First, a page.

Sugar could harm blood pressure more than salt
For a long time, salt has been identified as one of the chief threats to healthy blood pressure, Now, however, a study published in the journal Open Heart suggests that sugars in general, and fructose in particular, may be more harmful.
Based on reviews of population-based studies, researchers noted that ingesting one 24-ounce soft drink has been shown to cause an average maximum increase in blood pressure of 15/9 mm Hg and heart rate of 9 bpm. In another study, they found that higher sugar intake significantly increases systolic (6.9 mm Hg) and diastolic blood pressure (5.6 mm Hg) in trials of eight weeks or more in duration. The rate increased to 7.6/6.1 mm Hg when studies that received funding from the sugar industry were excluded. Overall, they found that those who consume 25 percent or more calories from added sugar have an almost threefold increased risk of death due to cardiovascular disease.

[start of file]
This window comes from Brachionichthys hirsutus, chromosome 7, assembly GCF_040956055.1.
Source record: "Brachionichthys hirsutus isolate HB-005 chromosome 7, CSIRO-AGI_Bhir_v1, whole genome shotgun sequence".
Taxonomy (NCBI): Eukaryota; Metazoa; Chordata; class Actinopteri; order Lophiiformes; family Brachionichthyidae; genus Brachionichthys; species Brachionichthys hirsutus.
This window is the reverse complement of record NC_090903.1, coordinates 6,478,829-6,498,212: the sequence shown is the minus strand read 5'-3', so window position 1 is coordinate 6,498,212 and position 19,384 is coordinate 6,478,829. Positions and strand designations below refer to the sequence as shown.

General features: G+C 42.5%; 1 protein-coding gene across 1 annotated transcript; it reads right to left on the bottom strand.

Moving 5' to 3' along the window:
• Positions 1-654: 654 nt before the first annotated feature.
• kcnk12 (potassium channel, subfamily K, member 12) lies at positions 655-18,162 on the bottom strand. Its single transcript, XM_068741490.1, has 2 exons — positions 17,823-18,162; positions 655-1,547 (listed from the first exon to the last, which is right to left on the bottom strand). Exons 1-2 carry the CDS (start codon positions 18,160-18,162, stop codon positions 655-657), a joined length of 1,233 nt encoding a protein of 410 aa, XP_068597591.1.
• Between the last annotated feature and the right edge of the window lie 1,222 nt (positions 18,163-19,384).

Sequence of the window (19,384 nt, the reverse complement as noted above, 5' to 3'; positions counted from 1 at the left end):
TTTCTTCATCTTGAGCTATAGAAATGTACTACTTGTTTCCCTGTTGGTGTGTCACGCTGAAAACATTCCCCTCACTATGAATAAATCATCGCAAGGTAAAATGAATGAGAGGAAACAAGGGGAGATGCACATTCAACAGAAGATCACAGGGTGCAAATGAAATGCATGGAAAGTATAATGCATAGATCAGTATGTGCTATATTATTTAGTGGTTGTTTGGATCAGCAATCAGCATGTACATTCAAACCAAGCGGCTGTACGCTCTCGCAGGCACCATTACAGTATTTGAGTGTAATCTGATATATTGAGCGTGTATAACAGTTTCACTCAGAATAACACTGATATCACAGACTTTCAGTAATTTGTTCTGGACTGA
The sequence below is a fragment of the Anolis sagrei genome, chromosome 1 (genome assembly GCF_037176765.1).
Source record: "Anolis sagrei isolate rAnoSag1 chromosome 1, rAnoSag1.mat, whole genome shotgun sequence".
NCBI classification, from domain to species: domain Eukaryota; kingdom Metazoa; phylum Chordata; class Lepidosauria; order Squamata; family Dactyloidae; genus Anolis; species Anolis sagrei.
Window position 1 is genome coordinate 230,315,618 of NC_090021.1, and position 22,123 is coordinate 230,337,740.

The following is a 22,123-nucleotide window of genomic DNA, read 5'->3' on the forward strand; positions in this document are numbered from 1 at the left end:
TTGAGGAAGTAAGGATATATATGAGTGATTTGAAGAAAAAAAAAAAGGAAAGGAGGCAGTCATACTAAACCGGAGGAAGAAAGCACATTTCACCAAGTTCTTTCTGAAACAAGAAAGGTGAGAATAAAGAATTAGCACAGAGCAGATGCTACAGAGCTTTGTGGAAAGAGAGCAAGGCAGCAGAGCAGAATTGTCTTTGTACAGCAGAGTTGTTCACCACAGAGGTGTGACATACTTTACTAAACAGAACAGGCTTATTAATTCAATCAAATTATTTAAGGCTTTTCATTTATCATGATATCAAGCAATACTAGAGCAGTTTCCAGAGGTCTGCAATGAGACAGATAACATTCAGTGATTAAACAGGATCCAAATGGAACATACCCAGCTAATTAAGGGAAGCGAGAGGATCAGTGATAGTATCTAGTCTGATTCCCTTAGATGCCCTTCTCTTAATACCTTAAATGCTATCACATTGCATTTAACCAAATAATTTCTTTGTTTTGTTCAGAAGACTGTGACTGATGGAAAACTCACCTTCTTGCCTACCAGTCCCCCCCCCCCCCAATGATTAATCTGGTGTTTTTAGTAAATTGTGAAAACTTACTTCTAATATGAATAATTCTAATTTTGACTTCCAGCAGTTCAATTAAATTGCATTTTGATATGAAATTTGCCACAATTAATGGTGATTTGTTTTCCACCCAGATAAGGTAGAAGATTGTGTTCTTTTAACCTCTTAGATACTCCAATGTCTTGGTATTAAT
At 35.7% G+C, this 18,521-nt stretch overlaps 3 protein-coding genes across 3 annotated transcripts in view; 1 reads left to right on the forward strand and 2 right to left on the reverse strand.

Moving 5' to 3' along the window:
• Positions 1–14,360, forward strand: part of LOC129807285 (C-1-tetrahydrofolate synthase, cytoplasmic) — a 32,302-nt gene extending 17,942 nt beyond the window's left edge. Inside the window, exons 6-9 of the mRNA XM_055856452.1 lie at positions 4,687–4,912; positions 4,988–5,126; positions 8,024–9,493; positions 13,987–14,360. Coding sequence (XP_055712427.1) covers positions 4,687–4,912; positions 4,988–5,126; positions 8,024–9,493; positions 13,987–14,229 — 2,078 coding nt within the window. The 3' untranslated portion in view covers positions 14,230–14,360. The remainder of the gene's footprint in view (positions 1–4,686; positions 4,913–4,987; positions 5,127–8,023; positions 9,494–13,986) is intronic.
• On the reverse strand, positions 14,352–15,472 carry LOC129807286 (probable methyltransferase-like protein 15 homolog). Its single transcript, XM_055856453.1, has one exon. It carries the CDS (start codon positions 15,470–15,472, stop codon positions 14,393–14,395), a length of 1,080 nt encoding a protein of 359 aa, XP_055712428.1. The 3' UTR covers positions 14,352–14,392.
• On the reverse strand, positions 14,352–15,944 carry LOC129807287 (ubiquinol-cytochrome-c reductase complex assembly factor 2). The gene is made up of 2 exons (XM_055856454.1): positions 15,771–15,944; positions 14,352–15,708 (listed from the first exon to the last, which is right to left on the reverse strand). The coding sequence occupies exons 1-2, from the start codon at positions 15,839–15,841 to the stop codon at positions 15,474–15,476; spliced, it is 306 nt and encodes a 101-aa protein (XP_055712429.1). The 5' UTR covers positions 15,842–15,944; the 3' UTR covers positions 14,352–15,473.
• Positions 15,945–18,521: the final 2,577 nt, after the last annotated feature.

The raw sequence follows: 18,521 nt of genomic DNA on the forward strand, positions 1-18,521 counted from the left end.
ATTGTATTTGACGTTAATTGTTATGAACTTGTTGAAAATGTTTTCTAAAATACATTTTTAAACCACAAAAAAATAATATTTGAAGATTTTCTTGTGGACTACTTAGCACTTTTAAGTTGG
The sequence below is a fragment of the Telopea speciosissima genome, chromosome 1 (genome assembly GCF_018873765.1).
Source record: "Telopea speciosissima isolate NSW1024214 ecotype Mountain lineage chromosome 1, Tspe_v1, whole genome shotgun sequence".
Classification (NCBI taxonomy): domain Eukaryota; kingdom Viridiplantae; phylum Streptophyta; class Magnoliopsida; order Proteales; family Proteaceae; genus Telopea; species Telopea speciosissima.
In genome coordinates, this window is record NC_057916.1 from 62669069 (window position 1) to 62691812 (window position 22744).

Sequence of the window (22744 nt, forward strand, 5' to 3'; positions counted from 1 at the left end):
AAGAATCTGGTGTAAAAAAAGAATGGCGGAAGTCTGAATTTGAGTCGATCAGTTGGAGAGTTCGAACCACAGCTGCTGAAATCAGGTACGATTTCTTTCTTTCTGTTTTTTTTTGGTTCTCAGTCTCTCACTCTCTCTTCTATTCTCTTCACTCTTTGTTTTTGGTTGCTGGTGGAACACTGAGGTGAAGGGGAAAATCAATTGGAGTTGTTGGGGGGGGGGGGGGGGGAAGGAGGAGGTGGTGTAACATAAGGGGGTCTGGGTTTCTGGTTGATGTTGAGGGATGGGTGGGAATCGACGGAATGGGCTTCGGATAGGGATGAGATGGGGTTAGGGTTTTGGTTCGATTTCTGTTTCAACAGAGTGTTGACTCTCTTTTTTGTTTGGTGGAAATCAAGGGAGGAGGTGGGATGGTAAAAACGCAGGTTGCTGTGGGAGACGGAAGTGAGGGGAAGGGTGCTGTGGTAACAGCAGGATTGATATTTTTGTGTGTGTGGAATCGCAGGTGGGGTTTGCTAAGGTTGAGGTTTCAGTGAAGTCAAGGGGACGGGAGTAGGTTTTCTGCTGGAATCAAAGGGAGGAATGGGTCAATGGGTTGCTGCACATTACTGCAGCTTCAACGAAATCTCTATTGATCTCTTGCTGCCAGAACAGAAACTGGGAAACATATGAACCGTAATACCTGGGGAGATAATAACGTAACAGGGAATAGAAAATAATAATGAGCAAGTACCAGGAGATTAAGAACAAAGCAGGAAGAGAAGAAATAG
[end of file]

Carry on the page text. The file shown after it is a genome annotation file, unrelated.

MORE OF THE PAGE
The researchers concluded that an increase in “sympathetic tone” from the overconsumption of fructose is one likely reason for the sugar’s ability to increase heart rate, cardiac output, renal sodium retention and vascular problems. However, it’s important to note that consuming sugar in its natural form, like in whole fruits, is not harmful and is likely beneficial.
The scientists did note that the negative impact of frutose was tied to its use in processed foods and that consuming it in its natural form, such as in whole fruit, isn't harmful.
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